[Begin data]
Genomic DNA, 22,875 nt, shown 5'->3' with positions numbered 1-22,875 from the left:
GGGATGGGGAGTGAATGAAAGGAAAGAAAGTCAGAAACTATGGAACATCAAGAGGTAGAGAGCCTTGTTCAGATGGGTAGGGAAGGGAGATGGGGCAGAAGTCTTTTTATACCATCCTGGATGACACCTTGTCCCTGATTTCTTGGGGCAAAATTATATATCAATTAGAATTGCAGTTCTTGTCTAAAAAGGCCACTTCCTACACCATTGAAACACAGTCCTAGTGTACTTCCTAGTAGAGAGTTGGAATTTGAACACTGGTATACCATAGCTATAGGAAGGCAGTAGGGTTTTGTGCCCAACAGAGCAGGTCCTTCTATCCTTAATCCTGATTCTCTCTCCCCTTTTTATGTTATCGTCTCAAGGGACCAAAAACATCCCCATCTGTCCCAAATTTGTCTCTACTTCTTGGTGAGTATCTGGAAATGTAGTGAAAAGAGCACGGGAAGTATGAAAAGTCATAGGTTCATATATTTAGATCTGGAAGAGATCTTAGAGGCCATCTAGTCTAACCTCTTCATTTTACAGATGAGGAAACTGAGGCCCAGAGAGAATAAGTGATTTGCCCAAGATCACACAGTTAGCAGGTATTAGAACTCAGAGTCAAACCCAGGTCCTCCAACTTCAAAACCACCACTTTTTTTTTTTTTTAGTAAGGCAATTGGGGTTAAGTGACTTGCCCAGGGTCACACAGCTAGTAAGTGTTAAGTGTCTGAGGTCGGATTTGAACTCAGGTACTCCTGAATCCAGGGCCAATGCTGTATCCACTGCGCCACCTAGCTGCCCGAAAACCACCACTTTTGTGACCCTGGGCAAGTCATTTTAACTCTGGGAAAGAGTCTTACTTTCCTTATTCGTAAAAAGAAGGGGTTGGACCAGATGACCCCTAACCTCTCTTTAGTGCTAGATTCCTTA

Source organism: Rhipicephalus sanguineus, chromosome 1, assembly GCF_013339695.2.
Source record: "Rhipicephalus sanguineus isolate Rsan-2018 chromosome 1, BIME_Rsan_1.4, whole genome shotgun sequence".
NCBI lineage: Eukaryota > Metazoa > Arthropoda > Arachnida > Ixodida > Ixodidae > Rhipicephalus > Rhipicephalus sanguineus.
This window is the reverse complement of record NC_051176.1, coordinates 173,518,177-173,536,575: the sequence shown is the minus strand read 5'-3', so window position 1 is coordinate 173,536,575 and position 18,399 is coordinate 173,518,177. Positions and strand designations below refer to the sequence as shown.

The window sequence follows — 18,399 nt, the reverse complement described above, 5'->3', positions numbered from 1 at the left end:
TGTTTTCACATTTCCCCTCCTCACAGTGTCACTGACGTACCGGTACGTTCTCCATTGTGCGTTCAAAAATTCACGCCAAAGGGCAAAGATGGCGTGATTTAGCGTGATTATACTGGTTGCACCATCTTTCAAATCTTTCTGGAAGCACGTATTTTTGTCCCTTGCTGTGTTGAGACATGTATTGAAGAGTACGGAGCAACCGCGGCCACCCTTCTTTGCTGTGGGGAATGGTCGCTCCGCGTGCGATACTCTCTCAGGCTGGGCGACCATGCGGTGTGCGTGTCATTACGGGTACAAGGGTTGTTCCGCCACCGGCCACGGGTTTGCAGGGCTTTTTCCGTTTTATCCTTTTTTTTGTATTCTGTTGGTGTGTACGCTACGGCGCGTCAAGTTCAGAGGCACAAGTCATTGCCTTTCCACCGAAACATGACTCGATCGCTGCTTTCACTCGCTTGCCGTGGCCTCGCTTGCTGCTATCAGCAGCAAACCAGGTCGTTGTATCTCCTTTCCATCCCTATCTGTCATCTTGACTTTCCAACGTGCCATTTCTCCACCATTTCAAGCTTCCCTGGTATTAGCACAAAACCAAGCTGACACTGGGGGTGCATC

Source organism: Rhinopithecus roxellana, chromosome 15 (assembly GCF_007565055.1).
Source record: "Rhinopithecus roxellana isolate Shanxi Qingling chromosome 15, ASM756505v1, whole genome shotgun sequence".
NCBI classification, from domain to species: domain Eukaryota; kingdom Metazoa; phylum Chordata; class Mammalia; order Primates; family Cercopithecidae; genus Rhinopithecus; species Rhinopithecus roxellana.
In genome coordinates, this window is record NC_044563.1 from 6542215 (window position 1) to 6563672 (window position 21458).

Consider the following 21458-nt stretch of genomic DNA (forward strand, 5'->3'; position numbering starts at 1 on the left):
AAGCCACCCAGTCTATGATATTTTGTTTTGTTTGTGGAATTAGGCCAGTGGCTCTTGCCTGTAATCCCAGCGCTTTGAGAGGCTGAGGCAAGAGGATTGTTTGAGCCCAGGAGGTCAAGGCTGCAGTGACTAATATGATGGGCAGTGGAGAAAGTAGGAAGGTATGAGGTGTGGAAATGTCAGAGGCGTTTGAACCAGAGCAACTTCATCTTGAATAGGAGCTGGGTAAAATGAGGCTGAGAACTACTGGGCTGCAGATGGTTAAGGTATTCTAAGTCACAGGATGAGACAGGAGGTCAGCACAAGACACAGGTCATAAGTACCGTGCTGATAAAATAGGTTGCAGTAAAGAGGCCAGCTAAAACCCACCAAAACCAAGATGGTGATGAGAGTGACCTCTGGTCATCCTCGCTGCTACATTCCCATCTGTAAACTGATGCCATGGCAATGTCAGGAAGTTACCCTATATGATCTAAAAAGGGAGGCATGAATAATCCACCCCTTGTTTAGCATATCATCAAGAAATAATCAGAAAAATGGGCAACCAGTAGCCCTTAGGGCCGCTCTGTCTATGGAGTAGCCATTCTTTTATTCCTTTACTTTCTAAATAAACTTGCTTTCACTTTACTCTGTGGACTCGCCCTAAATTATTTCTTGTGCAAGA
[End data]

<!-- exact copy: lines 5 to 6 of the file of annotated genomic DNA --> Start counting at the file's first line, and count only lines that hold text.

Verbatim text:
NCBI lineage: Eukaryota > Metazoa > Arthropoda > Arachnida > Ixodida > Ixodidae > Rhipicephalus > Rhipicephalus sanguineus.
This window is the reverse complement of record NC_051176.1, coordinates 173,518,177-173,536,575: the sequence shown is the minus strand read 5'-3', so window position 1 is coordinate 173,536,575 and position 18,399 is coordinate 173,518,177. Positions and strand designations below refer to the sequence as shown.